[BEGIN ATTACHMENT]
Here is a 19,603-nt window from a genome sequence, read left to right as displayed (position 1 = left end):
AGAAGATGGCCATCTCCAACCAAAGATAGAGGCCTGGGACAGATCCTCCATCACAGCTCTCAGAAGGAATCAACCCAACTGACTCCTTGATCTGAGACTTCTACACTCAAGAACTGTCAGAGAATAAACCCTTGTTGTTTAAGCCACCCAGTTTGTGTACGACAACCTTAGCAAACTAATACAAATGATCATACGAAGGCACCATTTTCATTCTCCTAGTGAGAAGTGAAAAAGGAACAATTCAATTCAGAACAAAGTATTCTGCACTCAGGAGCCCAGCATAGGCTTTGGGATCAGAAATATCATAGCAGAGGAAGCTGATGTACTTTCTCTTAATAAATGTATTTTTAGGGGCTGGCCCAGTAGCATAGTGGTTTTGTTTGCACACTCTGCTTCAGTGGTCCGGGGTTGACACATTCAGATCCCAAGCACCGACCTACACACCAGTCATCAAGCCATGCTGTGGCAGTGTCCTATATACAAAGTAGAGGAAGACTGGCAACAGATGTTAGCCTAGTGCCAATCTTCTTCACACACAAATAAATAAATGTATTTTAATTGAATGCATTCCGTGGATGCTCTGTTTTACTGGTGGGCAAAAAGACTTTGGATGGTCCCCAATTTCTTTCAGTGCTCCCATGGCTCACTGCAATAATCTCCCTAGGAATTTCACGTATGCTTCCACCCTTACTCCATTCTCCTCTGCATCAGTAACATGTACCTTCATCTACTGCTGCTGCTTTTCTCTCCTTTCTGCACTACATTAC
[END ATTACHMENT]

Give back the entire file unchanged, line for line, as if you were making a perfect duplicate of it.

Here is a 19,603-nt window from a genome sequence, read left to right as displayed (position 1 = left end):
AGAAGATGGCCATCTCCAACCAAAGATAGAGGCCTGGGACAGATCCTCCATCACAGCTCTCAGAAGGAATCAACCCAACTGACTCCTTGATCTGAGACTTCTACACTCAAGAACTGTCAGAGAATAAACCCTTGTTGTTTAAGCCACCCAGTTTGTGTACGACAACCTTAGCAAACTAATACAAATGATCATACGAAGGCACCATTTTCATTCTCCTAGTGAGAAGTGAAAAAGGAACAATTCAATTCAGAACAAAGTATTCTGCACTCAGGAGCCCAGCATAGGCTTTGGGATCAGAAATATCATAGCAGAGGAAGCTGATGTACTTTCTCTTAATAAATGTATTTTTAGGGGCTGGCCCAGTAGCATAGTGGTTTTGTTTGCACACTCTGCTTCAGTGGTCCGGGGTTGACACATTCAGATCCCAAGCACCGACCTACACACCAGTCATCAAGCCATGCTGTGGCAGTGTCCTATATACAAAGTAGAGGAAGACTGGCAACAGATGTTAGCCTAGTGCCAATCTTCTTCACACACAAATAAATAAATGTATTTTAATTGAATGCATTCCGTGGATGCTCTGTTTTACTGGTGGGCAAAAAGACTTTGGATGGTCCCCAATTTCTTTCAGTGCTCCCATGGCTCACTGCAATAATCTCCCTAGGAATTTCACGTATGCTTCCACCCTTACTCCATTCTCCTCTGCATCAGTAACATGTACCTTCATCTACTGCTGCTGCTTTTCTCTCCTTTCTGCACTACATTAC